REVIEW: New version of The Girl With the Dragon Tattoo near perfect

Mona Mattei
By Mona Mattei
February 2nd, 2012

Avid readers are often disappointed when they go to see a screen version of their favourite books. I was introduced to the nearly viral, The Girl with the Dragon Tattoo, by Swedish novelist Stieg Larsson, and its following novels by my mother and quickly consumed the book in its entirety. So it was with trepidation that I watched the book morph onto the big screen.

In the Swedish movie renditions by director Niels Arden Oplev, done in 2009, I was disappointed as expected. Not only is it challenging to transfer stories from book to screen, but the director chose to cut much of what is critical to the flow of the story, particularly key relationships between the characters and the tensions that arise from them.

Director David Fincher’sThe Girl with the Dragon Tattoo, released in December 2011, gives a great deal more satisfaction to the fans of the novel. While Fincher is known for such movies as Aliens 3, Fight Club Panic Room, and The Social Network, he is no stranger to the thriller genre.

This movie supports his reputation for bringing dark stories to the screen and uses his extensive skills to develop the back-story with flash-backs. The film has already won awards for the score, actress, editing and screenplay while being nominated for many others although garnering what has been called modest box-office earnings of $137,000,000 (IMDB Jan. 13, 2012).

The complicated thriller follows the journey of journalist Mikael Blomkvist, disgraced after being charged with libel, in his search for a niece of a wealthy industrialist who went missing 40 years earlier.

Fincher seamlessly takes the viewer through the years of information Blomkvist and Lisbeth Salander, his research assistant, sort through to solve the mystery.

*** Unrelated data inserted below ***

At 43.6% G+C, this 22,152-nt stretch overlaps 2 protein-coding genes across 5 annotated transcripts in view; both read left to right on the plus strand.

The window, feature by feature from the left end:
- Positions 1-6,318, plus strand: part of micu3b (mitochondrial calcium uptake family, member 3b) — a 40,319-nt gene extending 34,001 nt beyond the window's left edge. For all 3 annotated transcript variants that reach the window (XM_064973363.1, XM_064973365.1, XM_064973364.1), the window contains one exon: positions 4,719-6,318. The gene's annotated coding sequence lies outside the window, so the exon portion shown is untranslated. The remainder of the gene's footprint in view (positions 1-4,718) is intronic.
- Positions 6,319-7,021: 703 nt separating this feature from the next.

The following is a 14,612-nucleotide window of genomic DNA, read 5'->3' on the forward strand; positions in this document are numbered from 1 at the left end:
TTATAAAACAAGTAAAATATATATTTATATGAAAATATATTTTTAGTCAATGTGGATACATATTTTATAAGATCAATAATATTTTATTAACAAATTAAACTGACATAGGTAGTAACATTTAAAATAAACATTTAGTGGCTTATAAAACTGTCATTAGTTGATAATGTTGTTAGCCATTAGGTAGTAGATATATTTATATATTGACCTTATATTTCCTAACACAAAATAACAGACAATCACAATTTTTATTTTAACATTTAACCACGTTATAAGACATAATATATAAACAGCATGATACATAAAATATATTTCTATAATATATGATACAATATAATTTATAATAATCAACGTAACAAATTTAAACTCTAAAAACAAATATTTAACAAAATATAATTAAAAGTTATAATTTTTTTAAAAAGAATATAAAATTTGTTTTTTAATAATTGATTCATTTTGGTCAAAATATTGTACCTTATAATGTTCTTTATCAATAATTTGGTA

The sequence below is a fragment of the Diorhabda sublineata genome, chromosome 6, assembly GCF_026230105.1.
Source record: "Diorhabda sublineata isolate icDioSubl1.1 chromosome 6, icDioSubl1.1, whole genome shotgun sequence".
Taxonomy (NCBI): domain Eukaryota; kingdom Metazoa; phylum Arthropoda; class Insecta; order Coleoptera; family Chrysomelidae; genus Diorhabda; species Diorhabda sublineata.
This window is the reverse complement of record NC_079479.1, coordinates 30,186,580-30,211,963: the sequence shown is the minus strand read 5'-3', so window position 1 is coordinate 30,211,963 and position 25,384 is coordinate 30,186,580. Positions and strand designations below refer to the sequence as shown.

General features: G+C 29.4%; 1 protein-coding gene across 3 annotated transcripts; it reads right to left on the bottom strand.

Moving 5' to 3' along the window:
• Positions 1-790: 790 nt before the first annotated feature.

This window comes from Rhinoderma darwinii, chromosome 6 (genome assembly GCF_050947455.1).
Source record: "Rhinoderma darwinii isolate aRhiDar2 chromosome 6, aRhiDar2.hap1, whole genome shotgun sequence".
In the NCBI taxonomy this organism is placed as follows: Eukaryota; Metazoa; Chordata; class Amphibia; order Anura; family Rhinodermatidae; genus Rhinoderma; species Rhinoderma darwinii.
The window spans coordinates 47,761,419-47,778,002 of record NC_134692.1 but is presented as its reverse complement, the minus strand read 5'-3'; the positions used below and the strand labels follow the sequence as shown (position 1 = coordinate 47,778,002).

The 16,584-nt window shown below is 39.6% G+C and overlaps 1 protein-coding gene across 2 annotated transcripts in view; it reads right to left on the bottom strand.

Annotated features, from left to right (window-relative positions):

Sub-plots of corporate corruption, Swedish Nazism, serial murder, sexual abuse, and love all weave around each other building intrigue and tension throughout the show.

As Larsson writes within the novel, in Chapter 12, “It’s actually a fascinating case. What I believe is known as a locked room mystery, on an island. And nothing in the investigation seems to follow normal logic. Every question remains unanswered; every clue leads to a dead end.”

As in the novel, all three parts to the ending, which of course I cannot reveal, are present in the film, unlike the Swedish version which seemed to skim over the depth of the story.

In Fincher’s Girl, the characters of Blomkvist, a middle-aged successful but disgraced journalist played by Daniel Craig, and Salander, the goth, bi-sexual, high-tech researcher played by Rooney Mara, are completely believable. Craig doesn’t win any beauty contests nor does he play the action hero. As in the novels, it is Salander who out-thinks, takes action and wins the day – the true hero of the film.

The casting for the film was near perfect. Fincher had to insist on using Mara, not a more recognizable actor, in the role of Salander. Mara took the offer seriously, changing her hair, getting pierced and shaving her eyebrows. Where the Swedish actor, Noomi Rapace, took on the character, Mara became the character of Salander – a haunting shadow, downtrodden, but fierce.

Larsson’s original title for the book was Men who Hate Women, which gives insight into the theme of the story. But it is not a story of resignation; the story is about fighting back. Salander is full of courage, anger and action to not only win the day, but control her life.

In the background of the movie is the soundscape of Trent Reznor and Atticus Ross of Nine Inch Nails fame. Reznor and Ross are working for the second time with Fincher after the Social Network, an award-winning soundtrack. Fans will recognize their distinctive touch as the music meshes the action on the screen without distraction. The opening theme, Immigrant Song by Led Zepplin and with Karen O doing vocals, adds an eery but appropriate feel to the mood.

For those of you who haven’t read the books, this thriller will keep you on the edge of your seat beyond what you thought was the end. For us who loved the books, the story stays true to the course with few additions or alterations. In the end many of the tensions of the story are resolved, but we are left without truly knowing Salander. But as she says, “Everyone has secrets.”


The Girl with the Dragon Tattoo (2011) 158 minutes

Director: David Fincher; Production Companies – Columbia Pictures (presents), Metro-Goldwyn-Mayer (MGM) (as Metro-Goldwyn-Mayer Pictures) (presents), Scott Rudin Productions (as Scott Rudin), Yellow Bird Films (as Yellow Bird Millennium US Rights AB), Film Rites, Ground Control.